Don’t get carried away. Kenya has just enacted the world’s toughest plastic bag prohibition, slapping a maximum penalty of a $40,000 fine, or even a four-year prison sentence, on people who manufacture, use or traffic in them. Producers and distributors of the environmentally damaging carrying conveniences, now scattered throughout Kenya’s slums and blocking its waterways, are reportedly the primary target. The law, which follows bag rules in 40 other nations and took three attempts before it passed, has prompted supermarkets to give customers cloth bags in hopes of changing people’s habits.
They’re not just painting over the cracks. Local officials around Colorado are nurturing a statewide creative arts push that has helped bring depressed communities back from the precipice. From funding public art to hosting festivals, a vibrant creativity has helped towns like Trinidad, which has tripled commercial building sales while embracing 150 new startups. It’s a trend that has seen success in other former coal and manufacturing centers around the U.S., with new “creative districts” helping to diversify local economies — and even guard against endemic boom-and-bust cycles.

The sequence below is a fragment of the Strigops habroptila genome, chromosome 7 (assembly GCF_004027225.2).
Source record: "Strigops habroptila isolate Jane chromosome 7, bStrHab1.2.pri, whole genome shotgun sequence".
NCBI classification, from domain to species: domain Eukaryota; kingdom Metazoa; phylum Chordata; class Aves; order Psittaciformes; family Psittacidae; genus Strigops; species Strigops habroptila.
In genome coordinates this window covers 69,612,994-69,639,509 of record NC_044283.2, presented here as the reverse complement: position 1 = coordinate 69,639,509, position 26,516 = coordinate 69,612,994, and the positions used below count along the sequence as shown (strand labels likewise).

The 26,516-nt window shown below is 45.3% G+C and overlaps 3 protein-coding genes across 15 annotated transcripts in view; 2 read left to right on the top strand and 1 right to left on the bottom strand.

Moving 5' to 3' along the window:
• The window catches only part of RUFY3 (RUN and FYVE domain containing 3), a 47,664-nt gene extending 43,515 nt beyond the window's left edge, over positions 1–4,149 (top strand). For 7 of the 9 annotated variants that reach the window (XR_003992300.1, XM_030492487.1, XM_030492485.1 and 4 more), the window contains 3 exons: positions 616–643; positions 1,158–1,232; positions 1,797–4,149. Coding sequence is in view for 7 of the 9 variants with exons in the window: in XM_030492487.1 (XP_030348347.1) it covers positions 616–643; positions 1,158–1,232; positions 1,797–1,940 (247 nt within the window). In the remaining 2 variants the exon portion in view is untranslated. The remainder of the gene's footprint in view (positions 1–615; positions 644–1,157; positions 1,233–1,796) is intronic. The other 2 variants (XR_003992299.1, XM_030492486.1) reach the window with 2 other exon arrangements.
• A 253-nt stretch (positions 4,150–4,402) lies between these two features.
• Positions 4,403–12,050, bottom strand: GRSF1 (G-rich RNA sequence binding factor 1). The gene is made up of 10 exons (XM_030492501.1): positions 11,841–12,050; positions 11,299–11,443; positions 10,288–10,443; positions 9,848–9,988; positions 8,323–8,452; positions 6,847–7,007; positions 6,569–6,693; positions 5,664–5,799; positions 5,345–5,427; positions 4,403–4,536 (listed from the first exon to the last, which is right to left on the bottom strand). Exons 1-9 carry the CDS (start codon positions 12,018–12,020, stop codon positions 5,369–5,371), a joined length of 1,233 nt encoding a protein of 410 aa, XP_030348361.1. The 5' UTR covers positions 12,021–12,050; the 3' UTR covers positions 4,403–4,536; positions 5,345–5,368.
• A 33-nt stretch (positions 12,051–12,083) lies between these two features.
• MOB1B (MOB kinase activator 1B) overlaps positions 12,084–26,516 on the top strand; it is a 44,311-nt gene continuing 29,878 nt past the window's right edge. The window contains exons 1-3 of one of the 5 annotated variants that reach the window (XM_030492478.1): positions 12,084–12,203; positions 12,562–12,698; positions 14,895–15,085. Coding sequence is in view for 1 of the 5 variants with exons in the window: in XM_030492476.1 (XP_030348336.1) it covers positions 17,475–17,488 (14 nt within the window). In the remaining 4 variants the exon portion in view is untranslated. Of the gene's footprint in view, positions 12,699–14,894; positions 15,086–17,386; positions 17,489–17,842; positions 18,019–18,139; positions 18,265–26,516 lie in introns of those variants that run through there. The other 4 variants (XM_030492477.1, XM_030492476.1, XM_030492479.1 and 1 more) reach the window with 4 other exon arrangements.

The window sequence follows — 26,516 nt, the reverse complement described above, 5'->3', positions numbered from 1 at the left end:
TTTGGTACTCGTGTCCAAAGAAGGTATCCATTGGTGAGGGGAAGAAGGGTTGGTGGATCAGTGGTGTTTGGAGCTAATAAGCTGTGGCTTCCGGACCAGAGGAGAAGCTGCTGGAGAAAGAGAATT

Your money’s no good here. Las Vegas is raising the bar for the Golden State Warriors following three of the most remarkable season performances in NBA history. Oddsmakers with Westgate SuperBook, the first in Nevada to open, predict a whopping 67.5 victories for the champs, an improvement over last year that includes winning 11 more games in the regular season than their closest competition, the Boston Celtics. So betting on the Warriors is risky: To win $1, you’d need to wager $1,000. Bet against their making the playoffs, though, and a $100 bet nets $10,100.